Although teaching food and nutrition in school may sound like a good idea, there are some problems with the plan. Some schools struggle to find time in the curriculum for subjects other than the core ones. Language arts, math, science, and social studies must be allotted a specific number of hours in the school year. Often physical education, a computer course, and a second language are required subjects, too. There are many other worthy subjects vying for time in the curriculum, such as music, drama, and art. There may not be time for a separate food and nutrition course.

In higher grades, students are often constrained in their subject choice by college or university admission requirements. Food and nutrition may have to be an elective subject rather than a compulsory subject in these grades.

No Specialist Teacher Available

Another problem is that a school may have no teacher qualified to teach food and nutrition at an advanced level. If there is a qualified teacher, he or she may be too busy teaching other subjects. There may not be enough money in the budget to hire a new teacher if one is needed.

An enthusiastic teacher who has time to do some research and create enjoyable and informative lesson plans could spark interest in students even if the teacher has no specialist training. This isn't always the case, depending on how much educational background is required in order for the person to teach a particular subject, but it is sometimes true.

There may be a problem with asking a teacher already at the school to teach food and nutrition if they haven't done this before. Most teachers that I know are very busy people. Planning their assigned lessons, interacting with students on a personal basis, and marking assignments take a lot of time and can sometimes be draining. It may be possible to plan a new course during the summer if the teacher knows that they will be required to teach it in the fall, assuming they don't have to work during the summer months.

Growing produce in a garden is a useful strategy for teaching nutrition.

Growing produce in a garden is a useful strategy for teaching nutrition.

Expensive Cooking Ingredients and Equipment

For schools with small budgets, buying recipe ingredients for an entire class or for multiple classes may be difficult financially. This may limit class size and force food and nutrition to be an elective subject. Buying large pieces of equipment like ovens may also be difficult.

Teachers may be able to solve the problems of expensive ingredients or equipment by following some of the following suggestions.

  • If only one oven is available, students could prepare a food that needs to be baked and then give it to the teacher instead of putting it in the oven. The teacher or a helper could bake the food during the rest of the day and give the baked goods to the students before they go home. The teacher could bake his or her own sample of the food during class to demonstrate when a product should be taken out of the oven.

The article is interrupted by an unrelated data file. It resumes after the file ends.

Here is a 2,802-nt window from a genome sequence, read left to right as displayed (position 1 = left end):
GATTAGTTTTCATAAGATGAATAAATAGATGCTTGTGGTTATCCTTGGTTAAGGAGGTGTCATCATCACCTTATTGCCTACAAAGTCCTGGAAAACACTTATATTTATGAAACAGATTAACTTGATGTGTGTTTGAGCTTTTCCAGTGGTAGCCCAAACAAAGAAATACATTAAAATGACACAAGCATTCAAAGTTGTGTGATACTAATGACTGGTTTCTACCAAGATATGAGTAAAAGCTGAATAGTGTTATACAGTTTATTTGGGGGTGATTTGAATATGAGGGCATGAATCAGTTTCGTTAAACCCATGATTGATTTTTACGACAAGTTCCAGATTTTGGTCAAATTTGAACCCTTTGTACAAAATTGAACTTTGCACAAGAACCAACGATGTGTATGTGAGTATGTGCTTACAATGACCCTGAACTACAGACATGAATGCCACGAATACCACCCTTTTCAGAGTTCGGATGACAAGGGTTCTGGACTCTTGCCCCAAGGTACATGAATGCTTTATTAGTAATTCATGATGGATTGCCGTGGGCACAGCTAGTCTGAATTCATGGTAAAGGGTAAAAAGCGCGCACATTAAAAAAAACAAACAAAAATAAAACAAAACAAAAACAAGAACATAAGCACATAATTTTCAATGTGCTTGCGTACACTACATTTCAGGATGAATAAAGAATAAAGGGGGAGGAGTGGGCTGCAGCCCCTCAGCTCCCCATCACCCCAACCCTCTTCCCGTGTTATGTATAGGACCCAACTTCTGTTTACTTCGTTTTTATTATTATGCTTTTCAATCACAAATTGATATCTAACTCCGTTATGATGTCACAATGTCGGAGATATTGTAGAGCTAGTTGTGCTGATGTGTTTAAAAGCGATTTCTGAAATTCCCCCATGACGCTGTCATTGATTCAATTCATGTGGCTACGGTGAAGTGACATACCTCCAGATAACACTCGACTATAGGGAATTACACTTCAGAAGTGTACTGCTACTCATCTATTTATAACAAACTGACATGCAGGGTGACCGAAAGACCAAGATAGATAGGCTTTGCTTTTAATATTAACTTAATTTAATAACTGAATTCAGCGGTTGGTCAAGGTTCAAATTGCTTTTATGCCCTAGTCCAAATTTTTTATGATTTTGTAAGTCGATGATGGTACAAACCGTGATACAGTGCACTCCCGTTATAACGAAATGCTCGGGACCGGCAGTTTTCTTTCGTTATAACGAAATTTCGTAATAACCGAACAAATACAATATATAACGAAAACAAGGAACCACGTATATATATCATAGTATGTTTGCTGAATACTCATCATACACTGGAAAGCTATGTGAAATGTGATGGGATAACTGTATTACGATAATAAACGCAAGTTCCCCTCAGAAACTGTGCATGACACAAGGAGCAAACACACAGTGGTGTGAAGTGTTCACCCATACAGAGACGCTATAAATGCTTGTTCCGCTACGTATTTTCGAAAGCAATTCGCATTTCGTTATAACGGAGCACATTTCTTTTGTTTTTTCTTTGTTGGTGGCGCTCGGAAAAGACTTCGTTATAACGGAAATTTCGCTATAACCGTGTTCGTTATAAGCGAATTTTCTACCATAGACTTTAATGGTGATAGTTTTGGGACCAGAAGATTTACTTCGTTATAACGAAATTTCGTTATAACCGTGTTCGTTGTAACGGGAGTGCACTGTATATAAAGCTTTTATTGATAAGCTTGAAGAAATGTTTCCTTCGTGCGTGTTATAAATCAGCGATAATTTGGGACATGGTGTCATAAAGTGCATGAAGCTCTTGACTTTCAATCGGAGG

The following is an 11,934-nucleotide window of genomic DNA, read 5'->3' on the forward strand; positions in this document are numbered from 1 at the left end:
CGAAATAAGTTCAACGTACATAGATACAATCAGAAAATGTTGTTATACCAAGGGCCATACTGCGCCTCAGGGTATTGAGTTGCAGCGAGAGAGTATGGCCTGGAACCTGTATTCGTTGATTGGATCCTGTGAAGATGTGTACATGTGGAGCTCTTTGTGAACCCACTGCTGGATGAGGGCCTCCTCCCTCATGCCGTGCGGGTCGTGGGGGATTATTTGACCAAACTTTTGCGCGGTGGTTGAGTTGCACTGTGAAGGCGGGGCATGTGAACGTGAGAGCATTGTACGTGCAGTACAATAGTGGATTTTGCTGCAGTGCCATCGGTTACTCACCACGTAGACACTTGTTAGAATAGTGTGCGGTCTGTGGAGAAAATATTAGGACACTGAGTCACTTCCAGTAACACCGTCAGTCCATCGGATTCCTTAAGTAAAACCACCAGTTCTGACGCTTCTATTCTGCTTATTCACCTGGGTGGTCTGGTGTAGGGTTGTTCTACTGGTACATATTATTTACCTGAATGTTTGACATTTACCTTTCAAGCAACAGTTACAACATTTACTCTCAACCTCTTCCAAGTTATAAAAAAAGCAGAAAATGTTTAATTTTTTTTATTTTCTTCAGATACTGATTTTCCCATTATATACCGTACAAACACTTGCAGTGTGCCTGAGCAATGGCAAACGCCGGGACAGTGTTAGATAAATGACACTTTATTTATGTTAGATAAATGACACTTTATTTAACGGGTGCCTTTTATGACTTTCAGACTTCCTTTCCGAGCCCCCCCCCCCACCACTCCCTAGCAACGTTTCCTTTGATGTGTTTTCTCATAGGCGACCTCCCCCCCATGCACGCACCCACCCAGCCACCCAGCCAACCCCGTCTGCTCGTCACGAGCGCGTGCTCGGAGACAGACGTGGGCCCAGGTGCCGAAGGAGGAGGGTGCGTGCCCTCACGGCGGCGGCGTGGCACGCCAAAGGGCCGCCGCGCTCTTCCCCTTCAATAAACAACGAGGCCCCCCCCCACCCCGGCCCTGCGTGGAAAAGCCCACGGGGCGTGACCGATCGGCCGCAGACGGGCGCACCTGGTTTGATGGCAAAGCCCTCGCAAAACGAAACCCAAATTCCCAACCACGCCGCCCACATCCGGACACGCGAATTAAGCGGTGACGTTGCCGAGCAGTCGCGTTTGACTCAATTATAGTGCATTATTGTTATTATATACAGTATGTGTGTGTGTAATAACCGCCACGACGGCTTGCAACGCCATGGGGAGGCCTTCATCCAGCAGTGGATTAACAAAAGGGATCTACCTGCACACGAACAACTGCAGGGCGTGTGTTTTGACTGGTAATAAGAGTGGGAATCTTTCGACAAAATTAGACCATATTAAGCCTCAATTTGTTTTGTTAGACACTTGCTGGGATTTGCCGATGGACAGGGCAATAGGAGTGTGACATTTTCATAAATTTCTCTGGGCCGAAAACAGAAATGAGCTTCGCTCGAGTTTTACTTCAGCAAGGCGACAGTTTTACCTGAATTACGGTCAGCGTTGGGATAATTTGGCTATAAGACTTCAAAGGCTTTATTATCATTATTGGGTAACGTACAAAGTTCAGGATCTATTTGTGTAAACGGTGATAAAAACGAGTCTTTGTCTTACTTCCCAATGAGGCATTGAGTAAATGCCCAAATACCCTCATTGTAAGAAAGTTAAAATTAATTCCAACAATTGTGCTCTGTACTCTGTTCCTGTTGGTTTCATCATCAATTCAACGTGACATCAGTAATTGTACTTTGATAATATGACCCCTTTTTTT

• Portable hotplates are cheaper than stoves, but the teacher needs to be aware of safety issues when using these devices.
  • Students could prepare food as part of larger groups so that fewer ingredients and less equipment is needed.
  • Students could watch more food being prepared in videos and take less time following recipes themselves. Some hands-on work is necessary for the most effective course, though.
  • Students could prepare only cold or no-bake foods in class and watch the preparation of food that needs to be cooked in videos.
  • Teachers could prepare some foods as a demonstration and share them with the students afterwards.
A healthy salad with low-fat cheese

A healthy salad with low-fat cheese

The Problem of Accommodating Special Diets

Vegans eat no food that comes from animals; vegetarians eat plants, eggs, and dairy but no fish or meats. A vegan or vegetarian family is unlikely to want their children to learn about the best way to cook salmon or to practice making healthy gravies for beef.

Children who don't eat meat could follow a separate recipe that uses a vegan source of protein, such as tofu. Some families with strict dietary requirements may not want their children to be present in the room where certain foods are being prepared or discussed, however.

There may also be health concerns related to the use of specific ingredients in class. For example, people with celiac disease are intolerant to gluten, a substance present in many grains. In these people, gluten ingestion causes damage to the tiny projections on the lining of the small intestine, which are called villi. The villi absorb nutrients from food. When they aren't functioning properly or are absent, serious health problems can develop. The intestine usually heals on a gluten-free diet, but even a small amount of gluten can trigger more damage.

A student with celiac disease mustn't make a product with gluten-free flours while the other students in the class are using a flour that contains gluten. Flour particles containing gluten can drift through the room and settle on the gluten-free version.

Wild salmon is an excellent source of omega-3 fatty acids, which are believed to have a number of health benefits. Not everyone wants to eat fish, however.

Wild salmon is an excellent source of omega-3 fatty acids, which are believed to have a number of health benefits. Not everyone wants to eat fish, however.

Handling the Problem of Different Dietary Requirements

Making food and nutrition an elective subject would solve the problem of accommodating students who have different dietary requirements from the majority of a class or school. It may have the unfortunate effect of excluding these students from a popular elective which they would like to take, however.